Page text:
Warehouses and other industrial buildings are filling up with construction trades as homebuilding recovers in the Fort Myers and Naples areas.
When Eastern Metal Supply expanded a few years ago into 60,000 square feet of existing industrial space in Fort Myers, owner Greg Weekes thought the football-sized building would easily accommodate his company's growth here.
But the recovery turned out to be a lot stronger than many people estimated. “A lot of the building is coming back,” Weekes says. “The economy has picked up.”
Now, Chris-Tel Construction is building a 172,000-square-foot facility for Eastern Metal Supply, which has plans to add another 80,000 square feet off Alico Road in Fort Myers.
“The timing couldn't be better,” says Weekes, whose company supplies aluminum to the construction industry for everything from handrails to hurricane shutters.
As the homebuilding industry continues to recover, so have the trades that supply it: electricians, plumbers, roofers and countless others. These tenants have traditionally been the backbone tenants of the industrial warehouse space in the Fort Myers area, but they left in droves during the recession.
Now, they're back.
“We're starting to see some of the supply guys that left coming back,” says Jerry Messonnier, principal with commercial real estate brokerage Lee & Associates in Fort Myers.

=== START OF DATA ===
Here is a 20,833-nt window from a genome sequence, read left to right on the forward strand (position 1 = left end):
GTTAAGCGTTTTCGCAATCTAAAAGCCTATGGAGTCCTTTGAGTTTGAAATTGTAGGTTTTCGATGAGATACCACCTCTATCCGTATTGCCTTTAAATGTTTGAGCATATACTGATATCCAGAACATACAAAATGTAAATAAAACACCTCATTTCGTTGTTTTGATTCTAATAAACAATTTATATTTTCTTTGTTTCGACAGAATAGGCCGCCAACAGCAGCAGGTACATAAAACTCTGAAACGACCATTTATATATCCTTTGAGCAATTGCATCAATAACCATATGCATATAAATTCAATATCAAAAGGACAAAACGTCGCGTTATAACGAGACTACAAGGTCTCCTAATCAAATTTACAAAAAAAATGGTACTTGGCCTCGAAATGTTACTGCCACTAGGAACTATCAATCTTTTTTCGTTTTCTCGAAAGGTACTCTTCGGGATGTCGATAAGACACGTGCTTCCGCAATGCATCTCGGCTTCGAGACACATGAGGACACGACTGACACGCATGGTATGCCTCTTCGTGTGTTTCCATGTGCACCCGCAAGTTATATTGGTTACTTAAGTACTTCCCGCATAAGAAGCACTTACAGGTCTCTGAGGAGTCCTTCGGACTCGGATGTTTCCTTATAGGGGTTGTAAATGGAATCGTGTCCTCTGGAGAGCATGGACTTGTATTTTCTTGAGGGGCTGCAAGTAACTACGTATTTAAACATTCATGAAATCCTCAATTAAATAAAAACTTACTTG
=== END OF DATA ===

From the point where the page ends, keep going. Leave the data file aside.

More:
“The industrial market is getting better and it's getting better faster because of the increase in residential construction,” says Stan Stouder, partner with CRE Consultants in Fort Myers. “For the first time in eight years we're getting large users from out of the market. That's big news.”
According to market tracker CoStar Group, the vacancy rate in warehouse buildings in the three-county area of Charlotte, Collier and Lee counties now stands at 7%. That's down more than two percentage points from the 9.2% at this time in 2012.
Companies like Eastern Metal Supply that need large blocks of space will likely be forced to build their own because there are few such spaces left. “We looked at a 100,000-square-foot warehouse in the area but there was nowhere to expand,” says Weekes.
“We're running out of inventory in areas where people want to be,” says Todd Holman, sales and leasing associate with Woodyard & Associates in Fort Myers. This includes Alico Road, Metro Parkway and other areas close to Interstate 75.
Room for growth
While the vacancy rate has declined, rents haven't yet risen to the point where it makes sense for a developer to build a speculative building. The asking rent for a newer building is about $5.25 per square foot, brokers estimate, and that's short of the $6 per square foot or more that developers need to build today.
Rents crashed from the $9 range, net of common area maintenance, taxes and insurance, during the boom to $3 including those extras during the bust. “We've spent a lot of quality time in the last 18 months building our way back to a stable area of lease rates and occupancies,” says Messonnier. “Most of the nicer stuff is already gone.”
The activity in warehouse space has been in the buying and selling of older buildings, as banks foreclosed on many of them during the bust. “Since the bubble, we've been cycling through a lot of distressed assets in general,” says Messonnier.